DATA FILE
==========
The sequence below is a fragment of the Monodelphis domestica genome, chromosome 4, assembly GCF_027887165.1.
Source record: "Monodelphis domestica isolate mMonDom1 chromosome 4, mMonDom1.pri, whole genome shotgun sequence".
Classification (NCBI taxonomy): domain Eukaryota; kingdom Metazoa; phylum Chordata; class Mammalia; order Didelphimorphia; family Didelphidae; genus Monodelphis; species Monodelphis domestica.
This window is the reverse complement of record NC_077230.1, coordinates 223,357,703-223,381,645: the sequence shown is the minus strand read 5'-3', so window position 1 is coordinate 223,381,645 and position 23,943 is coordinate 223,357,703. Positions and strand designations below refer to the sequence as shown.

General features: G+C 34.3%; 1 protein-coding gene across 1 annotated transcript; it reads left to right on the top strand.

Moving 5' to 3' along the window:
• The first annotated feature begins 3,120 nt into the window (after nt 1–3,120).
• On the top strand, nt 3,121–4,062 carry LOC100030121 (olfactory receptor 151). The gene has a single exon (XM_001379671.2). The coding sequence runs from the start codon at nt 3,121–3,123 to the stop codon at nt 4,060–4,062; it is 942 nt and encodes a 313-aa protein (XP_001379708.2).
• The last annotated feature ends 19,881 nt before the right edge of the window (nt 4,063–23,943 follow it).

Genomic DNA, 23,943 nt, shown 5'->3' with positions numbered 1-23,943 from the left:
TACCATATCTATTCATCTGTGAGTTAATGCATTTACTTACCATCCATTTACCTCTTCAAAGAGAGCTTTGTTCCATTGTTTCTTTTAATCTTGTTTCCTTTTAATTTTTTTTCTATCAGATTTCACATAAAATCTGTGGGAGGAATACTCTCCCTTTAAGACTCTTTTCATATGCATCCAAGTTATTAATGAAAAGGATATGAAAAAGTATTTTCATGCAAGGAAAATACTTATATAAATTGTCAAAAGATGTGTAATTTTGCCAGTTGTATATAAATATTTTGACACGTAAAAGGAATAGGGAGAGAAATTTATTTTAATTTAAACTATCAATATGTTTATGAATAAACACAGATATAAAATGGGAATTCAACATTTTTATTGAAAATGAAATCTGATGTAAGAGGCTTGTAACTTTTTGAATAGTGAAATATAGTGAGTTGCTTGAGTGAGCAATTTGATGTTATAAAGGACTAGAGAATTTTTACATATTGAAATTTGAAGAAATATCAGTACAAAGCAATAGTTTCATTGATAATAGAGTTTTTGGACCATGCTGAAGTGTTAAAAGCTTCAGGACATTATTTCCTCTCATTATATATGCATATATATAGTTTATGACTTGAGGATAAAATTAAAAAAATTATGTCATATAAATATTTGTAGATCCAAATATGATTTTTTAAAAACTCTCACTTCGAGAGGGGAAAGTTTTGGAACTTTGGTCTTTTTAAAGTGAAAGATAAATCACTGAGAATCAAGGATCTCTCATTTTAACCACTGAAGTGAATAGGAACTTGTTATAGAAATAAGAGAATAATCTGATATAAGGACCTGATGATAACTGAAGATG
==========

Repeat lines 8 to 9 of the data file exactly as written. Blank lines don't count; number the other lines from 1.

• On the top strand, nt 3,121–4,062 carry LOC100030121 (olfactory receptor 151). The gene has a single exon (XM_001379671.2). The coding sequence runs from the start codon at nt 3,121–3,123 to the stop codon at nt 4,060–4,062; it is 942 nt and encodes a 313-aa protein (XP_001379708.2).
• The last annotated feature ends 19,881 nt before the right edge of the window (nt 4,063–23,943 follow it).